From: Michael Vassar (email@example.com)
Date: Mon May 08 2006 - 21:29:07 MDT
My mistake. I should have said "two people who believe one-another to be
rational cannot disagree".
This is old news.
At any rate, it's also something I want to discuss in more detail at the
upcoming AGI conference.
Beliefs about biases in information shouldn't matter in principle, and
better heuristics can make such beliefs irrelevant in practice as well.
For the information of Charles and others, with respect to the updating of
beliefs, though not actions, it seems to me that I have met a grand total of
four people rational enough that they don't have a strong expectation
regarding the direction of disagreement after communicating that
disagreement. It's not much, but it's not zero. Obviously I haven't met
anyone totally debugged of species-typical heuristical weaknesses, but many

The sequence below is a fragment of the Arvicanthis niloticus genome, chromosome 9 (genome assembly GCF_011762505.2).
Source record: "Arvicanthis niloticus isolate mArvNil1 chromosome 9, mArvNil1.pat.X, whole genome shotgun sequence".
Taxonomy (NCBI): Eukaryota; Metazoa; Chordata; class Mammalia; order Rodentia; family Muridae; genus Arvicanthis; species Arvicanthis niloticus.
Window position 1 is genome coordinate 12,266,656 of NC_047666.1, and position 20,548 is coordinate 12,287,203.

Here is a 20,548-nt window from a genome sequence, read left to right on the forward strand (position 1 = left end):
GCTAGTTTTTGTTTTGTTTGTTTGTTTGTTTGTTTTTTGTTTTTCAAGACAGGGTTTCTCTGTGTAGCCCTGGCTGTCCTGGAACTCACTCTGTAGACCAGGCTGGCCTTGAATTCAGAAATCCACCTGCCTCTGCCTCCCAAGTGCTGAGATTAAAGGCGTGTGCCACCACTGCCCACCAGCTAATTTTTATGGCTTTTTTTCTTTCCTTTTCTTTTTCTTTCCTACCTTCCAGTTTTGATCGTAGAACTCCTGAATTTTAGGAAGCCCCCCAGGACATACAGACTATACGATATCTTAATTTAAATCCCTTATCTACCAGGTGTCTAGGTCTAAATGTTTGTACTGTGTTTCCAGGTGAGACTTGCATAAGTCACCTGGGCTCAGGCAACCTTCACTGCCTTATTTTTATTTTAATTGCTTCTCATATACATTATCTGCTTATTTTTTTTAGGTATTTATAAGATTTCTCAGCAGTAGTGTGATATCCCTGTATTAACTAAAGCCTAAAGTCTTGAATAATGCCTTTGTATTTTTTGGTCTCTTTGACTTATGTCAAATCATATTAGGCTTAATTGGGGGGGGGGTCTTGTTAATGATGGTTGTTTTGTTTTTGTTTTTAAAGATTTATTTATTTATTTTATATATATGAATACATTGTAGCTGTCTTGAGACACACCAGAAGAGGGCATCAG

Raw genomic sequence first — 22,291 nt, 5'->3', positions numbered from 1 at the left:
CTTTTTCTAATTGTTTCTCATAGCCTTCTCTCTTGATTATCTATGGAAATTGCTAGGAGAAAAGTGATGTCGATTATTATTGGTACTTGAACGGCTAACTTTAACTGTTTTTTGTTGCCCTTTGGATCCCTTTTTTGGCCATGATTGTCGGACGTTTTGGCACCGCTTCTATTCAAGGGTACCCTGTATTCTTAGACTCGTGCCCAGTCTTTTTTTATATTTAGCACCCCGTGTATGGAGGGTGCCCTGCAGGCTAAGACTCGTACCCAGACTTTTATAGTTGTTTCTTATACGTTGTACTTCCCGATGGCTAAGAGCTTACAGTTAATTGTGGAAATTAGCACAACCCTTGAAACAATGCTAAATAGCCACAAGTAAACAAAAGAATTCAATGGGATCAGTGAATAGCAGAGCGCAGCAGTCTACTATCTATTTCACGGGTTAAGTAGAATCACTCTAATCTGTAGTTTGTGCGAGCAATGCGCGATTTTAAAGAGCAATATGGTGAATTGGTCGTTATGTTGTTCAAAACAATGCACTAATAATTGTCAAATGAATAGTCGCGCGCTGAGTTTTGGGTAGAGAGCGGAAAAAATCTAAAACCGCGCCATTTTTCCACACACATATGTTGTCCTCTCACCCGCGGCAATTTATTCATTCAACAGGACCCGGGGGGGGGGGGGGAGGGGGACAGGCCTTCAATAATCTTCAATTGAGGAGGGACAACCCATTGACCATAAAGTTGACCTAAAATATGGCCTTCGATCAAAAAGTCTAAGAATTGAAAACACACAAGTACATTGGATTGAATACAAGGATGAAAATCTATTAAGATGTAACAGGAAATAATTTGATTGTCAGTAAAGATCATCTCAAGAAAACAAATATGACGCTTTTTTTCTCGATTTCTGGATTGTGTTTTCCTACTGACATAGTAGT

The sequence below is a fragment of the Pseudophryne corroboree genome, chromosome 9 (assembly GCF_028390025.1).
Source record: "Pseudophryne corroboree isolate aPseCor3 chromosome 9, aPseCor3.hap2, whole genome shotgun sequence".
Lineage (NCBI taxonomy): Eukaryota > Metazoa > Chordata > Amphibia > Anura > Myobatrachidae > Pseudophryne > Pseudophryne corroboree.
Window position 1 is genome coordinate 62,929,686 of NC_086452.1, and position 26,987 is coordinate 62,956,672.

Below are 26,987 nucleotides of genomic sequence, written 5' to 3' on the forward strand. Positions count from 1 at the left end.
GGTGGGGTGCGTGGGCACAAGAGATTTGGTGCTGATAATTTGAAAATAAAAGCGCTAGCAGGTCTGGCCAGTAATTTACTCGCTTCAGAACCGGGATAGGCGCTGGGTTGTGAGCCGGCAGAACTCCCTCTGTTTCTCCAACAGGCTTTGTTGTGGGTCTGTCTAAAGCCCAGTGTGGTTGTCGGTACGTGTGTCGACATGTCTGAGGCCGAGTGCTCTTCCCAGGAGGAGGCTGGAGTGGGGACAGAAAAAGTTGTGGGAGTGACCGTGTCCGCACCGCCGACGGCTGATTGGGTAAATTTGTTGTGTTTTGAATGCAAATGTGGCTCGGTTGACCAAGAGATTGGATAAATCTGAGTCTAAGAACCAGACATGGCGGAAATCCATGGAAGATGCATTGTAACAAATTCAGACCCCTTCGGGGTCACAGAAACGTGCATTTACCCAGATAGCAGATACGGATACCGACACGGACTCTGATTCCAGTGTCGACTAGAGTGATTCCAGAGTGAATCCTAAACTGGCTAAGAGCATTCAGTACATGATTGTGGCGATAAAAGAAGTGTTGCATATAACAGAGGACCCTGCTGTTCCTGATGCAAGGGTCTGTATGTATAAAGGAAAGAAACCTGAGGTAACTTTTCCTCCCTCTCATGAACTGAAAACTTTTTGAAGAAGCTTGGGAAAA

people seem to have built module-level systems for pattern matching on
symbolic strings and these seem to have a qualitative impact on general
>From: "Ben Goertzel" <firstname.lastname@example.org>
>Subject: Re: Fun with Experimental Design [WAS: Re: The Conjunction Fallacy
>Date: Sat, 6 May 2006 13:29:47 -0400
>Michael Vassar wrote:
>>You *can't* rationally disagree with someone who you believe to be
>This is clearly untrue, for a variety of reasons.
>For instance, you might be talking to someone who is rational but
>happens to have formed opinions based on a set of evidence that,
>unknown to him, was highly biased.
>And, when you tell him the evidence his judgments are based on was
>highly biased, he may not believe you ---- because he may believe your
>judgment is flawed because you're not smart enough to assess such
>In this case, among others, you might disagree with someone who you
>believe to be rational...
>This example is not an exceptional case by any means, since each of us
>has formed our opinions based on different sets of evidence, and none
>of us has time to gather all available evidence...
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